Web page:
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‘Fever Pitch’ Left Me Lukewarm

July 19, 2010

Fever Pitch
Nick Hornby
Riverhead Trade $15.00 Paperback 256 pages

Obsessions you share invite a smile of recognition. Obsessions you don’t share are bafflingly weird. Hornby’s devotion to Arsenal football, lifelong and all-consuming, is very much the latter. Hornby acknowledges that he’s taken his Arsenal obsession to a level beyond reason. He admits he doesn’t even like being an Arsenal fan, stomach knotted with nerves before every game, shivering in the rain to watch the team lose. Conflating the team’s fortunes, superstitiously, with his own. Scheduling his entire life around making sure he can watch games.

This piqued my interest, in the aftermath of the World Cup. I was looking for context and understanding of British football culture.  I might have been too female and too American to read this. Being an American, and a woman who only dabbled in soccer (and got most World Cup news off Jezebel.com) I am probably not the book’s target audience. I watch football. NFL football. But– if there’s something else fun to do on a Sunday, off I go. (Not during the playoffs, of course.) Can my team win without me? Sometimes, sure! Do I even have a team? Sometimes! Sure!(Go Jets!)

True, lifelong sports fans despair, reading my perspective. As much as I love a good football game, or women’s basketball, I watch more indiscriminately, without living or dying over a particular team, without as keen a sense of history as Hornby has built up. watching Arsenal. There’s a giant differential of commitment between going to games, and watching from the comfort of a bar or the couch. Hornby’s obsession with actual physical presence at the games, starts early in his childhood, as a father-son outing. But, Hornby’s presence at the game becomes integral, urgent, far beyond a pleasant outing, closer to religious mania.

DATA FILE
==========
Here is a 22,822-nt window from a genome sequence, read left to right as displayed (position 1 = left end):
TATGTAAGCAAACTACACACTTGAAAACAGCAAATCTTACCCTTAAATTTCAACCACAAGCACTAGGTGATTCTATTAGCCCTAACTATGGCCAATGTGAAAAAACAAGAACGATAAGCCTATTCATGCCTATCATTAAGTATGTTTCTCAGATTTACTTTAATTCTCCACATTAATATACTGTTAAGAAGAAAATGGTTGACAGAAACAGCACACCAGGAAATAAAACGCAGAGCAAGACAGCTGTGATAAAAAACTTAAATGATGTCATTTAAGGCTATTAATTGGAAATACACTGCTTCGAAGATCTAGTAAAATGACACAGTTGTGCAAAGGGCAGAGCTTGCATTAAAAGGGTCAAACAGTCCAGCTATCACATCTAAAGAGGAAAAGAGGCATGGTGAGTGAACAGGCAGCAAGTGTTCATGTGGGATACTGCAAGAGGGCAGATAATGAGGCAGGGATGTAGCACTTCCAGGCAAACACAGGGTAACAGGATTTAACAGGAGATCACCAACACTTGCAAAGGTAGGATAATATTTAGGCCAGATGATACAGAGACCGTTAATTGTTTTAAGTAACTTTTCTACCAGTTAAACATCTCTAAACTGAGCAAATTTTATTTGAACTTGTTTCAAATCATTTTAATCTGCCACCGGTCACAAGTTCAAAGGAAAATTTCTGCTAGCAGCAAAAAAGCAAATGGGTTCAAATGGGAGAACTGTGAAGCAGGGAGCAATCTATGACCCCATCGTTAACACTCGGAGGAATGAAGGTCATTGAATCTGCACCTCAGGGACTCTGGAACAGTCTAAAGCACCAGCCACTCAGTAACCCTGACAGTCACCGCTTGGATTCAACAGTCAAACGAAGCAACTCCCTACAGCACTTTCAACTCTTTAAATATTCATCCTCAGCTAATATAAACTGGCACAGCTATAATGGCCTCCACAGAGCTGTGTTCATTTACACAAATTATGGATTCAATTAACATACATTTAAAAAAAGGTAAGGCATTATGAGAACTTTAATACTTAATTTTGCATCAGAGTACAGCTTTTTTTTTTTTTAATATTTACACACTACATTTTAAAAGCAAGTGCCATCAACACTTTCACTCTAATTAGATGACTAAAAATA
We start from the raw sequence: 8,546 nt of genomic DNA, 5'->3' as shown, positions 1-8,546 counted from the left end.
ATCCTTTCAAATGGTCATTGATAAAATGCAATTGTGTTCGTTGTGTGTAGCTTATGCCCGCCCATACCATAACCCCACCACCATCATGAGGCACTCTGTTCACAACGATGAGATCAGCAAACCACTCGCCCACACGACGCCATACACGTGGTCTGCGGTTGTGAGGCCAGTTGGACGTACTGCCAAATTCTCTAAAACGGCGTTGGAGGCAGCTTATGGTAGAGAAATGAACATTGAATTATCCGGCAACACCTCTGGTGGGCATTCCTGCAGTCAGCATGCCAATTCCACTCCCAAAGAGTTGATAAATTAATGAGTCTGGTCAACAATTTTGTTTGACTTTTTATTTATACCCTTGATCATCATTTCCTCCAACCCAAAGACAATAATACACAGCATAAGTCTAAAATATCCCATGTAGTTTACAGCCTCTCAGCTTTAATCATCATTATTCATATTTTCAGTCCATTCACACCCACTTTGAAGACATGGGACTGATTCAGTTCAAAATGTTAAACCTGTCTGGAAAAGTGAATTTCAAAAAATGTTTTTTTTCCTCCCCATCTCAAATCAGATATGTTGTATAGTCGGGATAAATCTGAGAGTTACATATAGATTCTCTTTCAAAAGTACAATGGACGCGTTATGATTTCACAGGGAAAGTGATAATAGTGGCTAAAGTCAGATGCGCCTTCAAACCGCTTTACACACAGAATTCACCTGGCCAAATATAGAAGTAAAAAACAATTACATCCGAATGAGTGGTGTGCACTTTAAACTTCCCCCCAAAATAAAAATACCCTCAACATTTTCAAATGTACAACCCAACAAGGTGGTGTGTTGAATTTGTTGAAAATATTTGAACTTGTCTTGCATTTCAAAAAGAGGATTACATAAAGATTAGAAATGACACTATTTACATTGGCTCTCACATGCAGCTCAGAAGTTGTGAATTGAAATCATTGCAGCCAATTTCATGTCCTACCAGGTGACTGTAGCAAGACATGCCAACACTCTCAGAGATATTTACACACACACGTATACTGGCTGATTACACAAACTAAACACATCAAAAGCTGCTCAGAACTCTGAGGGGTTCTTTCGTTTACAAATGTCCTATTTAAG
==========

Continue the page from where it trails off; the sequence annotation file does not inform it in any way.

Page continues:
Tracing that mania in vignettes of matches that have intertwined and propelled his own life brings the reader along into the particulars of Hornby’s obsession. He also does a wonderful job of capturing the atmosphere of each match, including the famously violent and boisterous soccer hooligans. After reading this, I at least have some sense of visual context for English football, on the good side, loyal and boisterous— on the menacing— unruly, racist, inebriated, even deadly.

In a barrage of names and game history, Hornby makes a good faith attempt to bring a reader along, of both the wider football world, and his own myopic focus. (His inability to truly cheer for a sweet goal, if scored by the opposing team feels strange.) Maybe if I had a better context for English football, I’d be able to follow along better, really understand what the FA Cup meant, or Luton, or Liverpool, or Chelsea.

There are spots where I’m not only baffled by the sport itself, I have trouble reading about the level of obsession Hornby brings to his Arsenal fandom. The confessional nature of his prose, his own slight embarrassment about the level of his psychic involvement bothered me. Especially when contrasted with the aimlessness of his own college and adult life, the focus on football, and acknowledging that it caused him misery— kind of sounded like Holden Caulfield. Only with soccer obsession thrown in.

So it was a relief to read about some of his football experiences outside Arsenal. Watching Cambridge football games, even playing games and kicking around the ball with his friends. Digesting his fandom differently. That, even more than the successes of his wandering career, reassured me that there would be evolution, not just obsession in his memoir.

It whets my appetite for other sports reading. And, as if on cue, this morning I got an email from my fantasy football league.  Yeah. It’s July, it’s humid. And it’s time to think about my kind of football. The kind with helmets!

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